WASHINGTON (Reuters) - The United States does not anticipate giving up its naval base at Guantanamo Bay, Cuba, despite Wednesday’s historic agreement by the former Cold War enemies to restore diplomatic ties, U.S. Defense Secretary Ash Carter said.
U.S. President Barack Obama and Cuban President Raul Castro agreed to soon reopen embassies in each other’s capitals, a move Obama acknowledged might have seemed impossible only a year ago.
But to have normal overall relations, Cuba’s Communist government said the United States must take steps including surrendering the naval base it has leased since 1903. Cuba wants the 45 square miles (116 square km) restored as its sovereign territory.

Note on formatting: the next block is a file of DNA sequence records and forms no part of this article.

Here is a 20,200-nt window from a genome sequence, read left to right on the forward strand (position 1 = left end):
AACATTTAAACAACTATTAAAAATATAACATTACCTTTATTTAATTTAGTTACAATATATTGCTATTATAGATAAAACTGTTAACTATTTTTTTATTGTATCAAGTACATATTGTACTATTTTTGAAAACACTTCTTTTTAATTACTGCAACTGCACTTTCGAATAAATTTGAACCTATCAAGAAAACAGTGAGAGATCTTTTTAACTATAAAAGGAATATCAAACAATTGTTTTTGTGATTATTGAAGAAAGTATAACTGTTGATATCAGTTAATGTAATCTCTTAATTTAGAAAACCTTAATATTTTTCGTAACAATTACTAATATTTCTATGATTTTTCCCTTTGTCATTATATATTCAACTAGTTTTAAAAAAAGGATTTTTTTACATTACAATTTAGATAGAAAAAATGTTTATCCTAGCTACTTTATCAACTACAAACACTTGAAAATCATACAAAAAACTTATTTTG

Asked whether he could envision a day when the United States might give up the base, Carter told a Pentagon news conference there was “no anticipation and no plan, with respect to the Guantanamo Bay naval station in Cuba.”
Cuba’s government also said the United States must rescind its comprehensive economic embargo of Cuba for the two countries to have normal relations. Obama, a Democrat, has asked the Republican-controlled Congress to lift the 53-year-old embargo, but the conservative leadership in Congress has resisted.
Reporting by Phil Stewart; Editing by Lisa Von Ahn